In YasT - Network Settings - Global Options tab - Network Setup Method = ‘User Controlled with Network Manager’
I ran ‘gnome-session-properties’ to select network-manager-applet in the Startup Applications list.
Right-Click on the network icon on the top panel and go to Network Settings - Options
In the ipv4 tab, choose ‘Connect Automatically’ & ‘Automatic DHCP’
In the ipv6 tab, choose ‘Connect Automatically’ & ‘Ignore’

My secondary ipv6 address, I simply added to my /etc/init.d/after.local
like so;

ip -f inet6 addr add fd00::xxxx:xxxx:xxxx:xxxx/64 dev eth0

This got the network up before the desktop loaded, but it still wasn’t quick enough for my sshfs share. My ssh runs on ipv6, & the sshfs share is issued as a mount command in Startup Applications. It obviously tried & failed to load before the network was up properly, as it was not mounted when I arrived on the desktop. I’d like to get the ipv6 loaded a little quicker, but since it’s all up & running by the time the desktop loads, what I might do is find out if I can put a switch in my sshfs startup command to tell it to wait a couple of seconds before loading…
Made any progress on yours ?

I am not very dependent on IPv6. It is something I want to play with to gain knowledge.
I found using

grep avahi-daemon /var/log/messages | tail -50

that it took 6 minutes before I got the global IPv6 address.
I have a fixed IPv4 address, so I use the traditional ifup method. I did not really find a way to set a fixed IPv6 address using yast2.

Jul 12 21:27:01 eik114 avahi-daemon[1933]: Registering new address record for fe80::e2cb:4eff:fecd:d7b6 on eth0.*.
Jul 12 21:27:01 eik114 avahi-daemon[1933]: Registering new address record for 192.168.1.32 on eth0.IPv4.
Jul 12 21:33:46 eik114 avahi-daemon[1933]: Registering new address record for 2001:980:7480:1:e2cb:4eff:fecd:d7b6 on eth0.*.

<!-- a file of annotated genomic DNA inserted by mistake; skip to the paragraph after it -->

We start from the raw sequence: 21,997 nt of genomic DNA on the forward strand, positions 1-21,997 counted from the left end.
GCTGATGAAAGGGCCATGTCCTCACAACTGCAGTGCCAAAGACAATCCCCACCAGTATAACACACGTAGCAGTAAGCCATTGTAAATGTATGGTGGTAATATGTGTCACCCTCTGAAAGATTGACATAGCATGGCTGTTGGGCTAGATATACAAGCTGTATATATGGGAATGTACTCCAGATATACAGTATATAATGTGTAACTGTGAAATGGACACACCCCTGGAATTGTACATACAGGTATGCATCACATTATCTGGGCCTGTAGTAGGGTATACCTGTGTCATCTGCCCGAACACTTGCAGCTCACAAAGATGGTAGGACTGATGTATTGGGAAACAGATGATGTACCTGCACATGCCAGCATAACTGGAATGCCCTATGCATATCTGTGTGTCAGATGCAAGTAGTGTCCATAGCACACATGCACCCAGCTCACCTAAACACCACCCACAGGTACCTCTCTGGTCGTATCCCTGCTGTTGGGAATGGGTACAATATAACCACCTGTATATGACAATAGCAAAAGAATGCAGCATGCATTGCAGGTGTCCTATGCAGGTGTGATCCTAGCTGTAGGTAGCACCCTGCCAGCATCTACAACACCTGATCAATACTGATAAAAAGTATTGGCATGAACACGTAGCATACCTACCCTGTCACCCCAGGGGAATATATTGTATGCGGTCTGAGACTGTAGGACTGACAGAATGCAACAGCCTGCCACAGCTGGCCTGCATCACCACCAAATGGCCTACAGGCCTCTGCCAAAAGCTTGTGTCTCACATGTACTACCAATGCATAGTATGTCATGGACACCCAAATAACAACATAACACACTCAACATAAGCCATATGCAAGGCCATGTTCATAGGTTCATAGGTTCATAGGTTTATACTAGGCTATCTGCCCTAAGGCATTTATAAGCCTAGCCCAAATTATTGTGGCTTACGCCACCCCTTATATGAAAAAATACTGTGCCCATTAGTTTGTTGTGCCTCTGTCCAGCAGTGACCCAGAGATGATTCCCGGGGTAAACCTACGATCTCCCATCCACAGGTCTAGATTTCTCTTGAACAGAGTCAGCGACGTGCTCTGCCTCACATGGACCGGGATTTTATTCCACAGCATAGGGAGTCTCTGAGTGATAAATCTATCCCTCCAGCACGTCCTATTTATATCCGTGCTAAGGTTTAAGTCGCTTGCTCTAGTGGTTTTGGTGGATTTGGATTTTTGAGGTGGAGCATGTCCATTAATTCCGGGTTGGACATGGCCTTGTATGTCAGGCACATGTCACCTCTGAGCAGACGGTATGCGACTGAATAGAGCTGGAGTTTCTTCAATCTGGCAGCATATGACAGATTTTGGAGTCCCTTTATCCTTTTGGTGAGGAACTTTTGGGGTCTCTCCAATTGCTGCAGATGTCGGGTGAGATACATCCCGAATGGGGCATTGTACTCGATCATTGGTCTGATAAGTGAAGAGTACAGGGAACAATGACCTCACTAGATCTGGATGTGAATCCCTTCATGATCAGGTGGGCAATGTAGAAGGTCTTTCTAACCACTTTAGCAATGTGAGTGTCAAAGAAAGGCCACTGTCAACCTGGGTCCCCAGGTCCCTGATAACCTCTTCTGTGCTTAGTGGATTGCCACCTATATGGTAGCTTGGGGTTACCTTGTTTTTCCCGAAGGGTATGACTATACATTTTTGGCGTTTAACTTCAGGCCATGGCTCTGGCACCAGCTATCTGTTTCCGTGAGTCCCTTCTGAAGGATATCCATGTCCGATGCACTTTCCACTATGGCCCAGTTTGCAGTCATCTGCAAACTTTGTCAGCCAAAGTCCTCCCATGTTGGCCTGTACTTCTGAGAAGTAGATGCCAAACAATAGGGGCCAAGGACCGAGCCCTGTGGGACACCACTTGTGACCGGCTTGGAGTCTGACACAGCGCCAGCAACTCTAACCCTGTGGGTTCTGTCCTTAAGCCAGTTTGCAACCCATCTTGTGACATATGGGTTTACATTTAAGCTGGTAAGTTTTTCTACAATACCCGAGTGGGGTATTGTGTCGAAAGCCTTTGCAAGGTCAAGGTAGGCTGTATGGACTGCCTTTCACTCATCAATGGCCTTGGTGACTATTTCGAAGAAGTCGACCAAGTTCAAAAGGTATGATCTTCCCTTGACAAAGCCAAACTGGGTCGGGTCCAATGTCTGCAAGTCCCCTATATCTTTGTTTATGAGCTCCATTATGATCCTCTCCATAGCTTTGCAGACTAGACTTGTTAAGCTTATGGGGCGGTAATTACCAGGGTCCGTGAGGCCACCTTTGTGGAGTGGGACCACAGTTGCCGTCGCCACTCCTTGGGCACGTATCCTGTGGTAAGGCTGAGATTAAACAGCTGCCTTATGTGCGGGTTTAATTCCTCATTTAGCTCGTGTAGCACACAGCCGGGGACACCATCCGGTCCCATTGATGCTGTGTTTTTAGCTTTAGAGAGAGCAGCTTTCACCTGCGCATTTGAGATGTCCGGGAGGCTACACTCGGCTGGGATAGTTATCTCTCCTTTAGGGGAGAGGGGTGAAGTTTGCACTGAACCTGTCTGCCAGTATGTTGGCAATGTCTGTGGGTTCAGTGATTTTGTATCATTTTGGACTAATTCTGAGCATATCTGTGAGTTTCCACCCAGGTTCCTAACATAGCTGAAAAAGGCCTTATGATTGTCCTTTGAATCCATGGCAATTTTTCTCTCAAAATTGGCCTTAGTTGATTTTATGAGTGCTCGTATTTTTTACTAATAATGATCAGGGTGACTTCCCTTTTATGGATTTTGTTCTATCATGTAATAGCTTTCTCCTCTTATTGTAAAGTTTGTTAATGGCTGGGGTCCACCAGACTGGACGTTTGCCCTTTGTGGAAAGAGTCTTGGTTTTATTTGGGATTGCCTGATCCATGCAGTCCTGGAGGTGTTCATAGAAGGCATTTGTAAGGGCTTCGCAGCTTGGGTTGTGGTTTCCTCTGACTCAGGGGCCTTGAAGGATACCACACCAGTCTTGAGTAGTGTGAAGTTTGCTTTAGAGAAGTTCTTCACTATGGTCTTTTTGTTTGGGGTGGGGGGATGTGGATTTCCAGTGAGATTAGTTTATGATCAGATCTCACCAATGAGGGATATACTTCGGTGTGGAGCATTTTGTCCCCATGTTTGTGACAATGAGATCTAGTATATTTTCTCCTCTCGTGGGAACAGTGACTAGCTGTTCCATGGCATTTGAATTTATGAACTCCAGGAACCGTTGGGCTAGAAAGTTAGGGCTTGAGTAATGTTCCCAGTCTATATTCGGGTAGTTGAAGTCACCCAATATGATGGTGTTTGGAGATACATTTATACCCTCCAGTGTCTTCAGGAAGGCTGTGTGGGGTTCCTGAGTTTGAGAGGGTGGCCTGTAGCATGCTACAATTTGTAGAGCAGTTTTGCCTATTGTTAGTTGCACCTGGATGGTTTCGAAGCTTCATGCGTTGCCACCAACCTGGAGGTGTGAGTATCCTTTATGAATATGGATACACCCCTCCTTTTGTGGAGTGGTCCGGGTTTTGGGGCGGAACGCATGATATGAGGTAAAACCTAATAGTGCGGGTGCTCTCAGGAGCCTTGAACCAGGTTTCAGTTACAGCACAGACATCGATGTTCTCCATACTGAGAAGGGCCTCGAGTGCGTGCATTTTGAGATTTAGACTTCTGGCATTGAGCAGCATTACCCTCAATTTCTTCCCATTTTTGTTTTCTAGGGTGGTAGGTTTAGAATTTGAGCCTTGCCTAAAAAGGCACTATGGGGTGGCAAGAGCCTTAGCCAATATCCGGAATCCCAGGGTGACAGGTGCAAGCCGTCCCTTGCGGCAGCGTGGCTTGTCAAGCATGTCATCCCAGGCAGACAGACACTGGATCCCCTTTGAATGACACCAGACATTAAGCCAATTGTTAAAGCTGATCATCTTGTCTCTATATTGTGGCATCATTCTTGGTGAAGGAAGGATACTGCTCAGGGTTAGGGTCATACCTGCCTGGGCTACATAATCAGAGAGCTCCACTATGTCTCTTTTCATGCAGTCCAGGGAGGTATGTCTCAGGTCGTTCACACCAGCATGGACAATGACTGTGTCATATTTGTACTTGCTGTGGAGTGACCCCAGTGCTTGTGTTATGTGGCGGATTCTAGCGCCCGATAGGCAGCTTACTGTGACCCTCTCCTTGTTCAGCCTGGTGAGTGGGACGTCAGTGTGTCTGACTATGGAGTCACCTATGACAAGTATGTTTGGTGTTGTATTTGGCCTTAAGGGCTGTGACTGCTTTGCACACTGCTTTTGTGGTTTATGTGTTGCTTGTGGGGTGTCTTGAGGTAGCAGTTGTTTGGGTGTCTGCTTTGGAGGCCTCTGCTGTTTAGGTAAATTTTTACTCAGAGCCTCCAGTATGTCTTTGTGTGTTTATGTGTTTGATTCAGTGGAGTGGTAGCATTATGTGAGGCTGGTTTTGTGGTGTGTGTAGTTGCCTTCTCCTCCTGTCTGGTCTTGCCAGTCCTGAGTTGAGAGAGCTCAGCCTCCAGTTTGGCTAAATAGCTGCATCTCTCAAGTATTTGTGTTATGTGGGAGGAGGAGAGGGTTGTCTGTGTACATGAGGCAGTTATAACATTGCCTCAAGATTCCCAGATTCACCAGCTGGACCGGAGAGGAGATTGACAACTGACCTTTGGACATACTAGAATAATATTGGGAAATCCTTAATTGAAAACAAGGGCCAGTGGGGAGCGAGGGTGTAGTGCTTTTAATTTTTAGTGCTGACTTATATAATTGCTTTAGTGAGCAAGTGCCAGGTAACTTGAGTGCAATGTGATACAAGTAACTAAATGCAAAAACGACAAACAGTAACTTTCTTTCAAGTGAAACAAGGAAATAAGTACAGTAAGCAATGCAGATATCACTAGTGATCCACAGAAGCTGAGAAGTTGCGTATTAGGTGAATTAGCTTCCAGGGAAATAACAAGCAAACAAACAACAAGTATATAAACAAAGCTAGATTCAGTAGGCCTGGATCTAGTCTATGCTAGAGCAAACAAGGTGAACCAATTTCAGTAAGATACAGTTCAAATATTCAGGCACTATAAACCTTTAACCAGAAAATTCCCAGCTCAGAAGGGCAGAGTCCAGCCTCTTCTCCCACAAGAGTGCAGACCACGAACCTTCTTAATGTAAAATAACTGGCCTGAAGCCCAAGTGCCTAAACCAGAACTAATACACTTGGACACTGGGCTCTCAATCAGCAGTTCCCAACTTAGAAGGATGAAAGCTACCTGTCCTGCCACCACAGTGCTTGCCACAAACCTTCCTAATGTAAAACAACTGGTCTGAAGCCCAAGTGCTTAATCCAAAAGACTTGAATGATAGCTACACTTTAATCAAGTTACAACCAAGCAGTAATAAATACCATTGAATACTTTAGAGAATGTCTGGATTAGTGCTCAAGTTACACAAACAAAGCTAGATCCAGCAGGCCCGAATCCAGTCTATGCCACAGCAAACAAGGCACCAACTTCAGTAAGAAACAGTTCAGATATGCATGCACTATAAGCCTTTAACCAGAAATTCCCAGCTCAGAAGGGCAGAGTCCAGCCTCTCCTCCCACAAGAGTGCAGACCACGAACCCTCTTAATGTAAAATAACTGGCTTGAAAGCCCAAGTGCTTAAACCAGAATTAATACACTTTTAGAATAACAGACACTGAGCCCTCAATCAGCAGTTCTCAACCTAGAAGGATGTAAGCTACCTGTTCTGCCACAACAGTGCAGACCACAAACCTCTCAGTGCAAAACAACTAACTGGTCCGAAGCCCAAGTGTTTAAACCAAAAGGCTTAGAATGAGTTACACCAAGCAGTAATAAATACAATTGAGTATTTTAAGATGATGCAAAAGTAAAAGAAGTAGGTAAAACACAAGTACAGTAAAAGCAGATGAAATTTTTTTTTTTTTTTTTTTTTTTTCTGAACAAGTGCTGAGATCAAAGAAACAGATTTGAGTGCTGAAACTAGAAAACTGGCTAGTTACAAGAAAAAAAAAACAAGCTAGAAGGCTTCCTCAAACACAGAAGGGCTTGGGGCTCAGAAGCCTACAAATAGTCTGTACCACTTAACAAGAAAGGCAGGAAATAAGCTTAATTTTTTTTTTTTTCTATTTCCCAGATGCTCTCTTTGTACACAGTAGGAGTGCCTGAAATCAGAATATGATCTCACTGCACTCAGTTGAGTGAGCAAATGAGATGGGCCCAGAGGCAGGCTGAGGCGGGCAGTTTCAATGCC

Jul 12 21:33:46 eik114 avahi-daemon[1933]: Withdrawing address record for fe80::e2cb:4eff:fecd:d7b6 on eth0.

I filed a bug report several days ago at https://bugzilla.novell.com/show_bug.cgi?id=704666 but did not get any reaction yet.

Now I know how to do that. It is just an extra address. You click on Add and get a dialog with three text boxes. You can leave the box Alias empty, fill in the IPv6 address in the IP address box using x:x:x:x:x:x:x:x, where x is 0 through ffff and in the box for the netmask you enter ‘/y’, without the quotes and y is the netmask prefix, /y most likely is /64. It seems that you get two more IPv6 addresses, one is a derivative of the MAC address of your interface, I don’t know how the second one is generated.
It turns out that these two are the ones assigned after the delay. The one assigned in YaST is immediately active.

I forgot to mention that you also need to specify the default gateway for IPv6 in the Routing tab. Enter the first 64 bits of your IPv6 address followed by :: (all zeros). When you have done so the IPv6 network will work immediately. A strange thing is that later a extra IPv6 address will be added, derived from the MAC address, which will than be used as the source address in an IPv6 packet.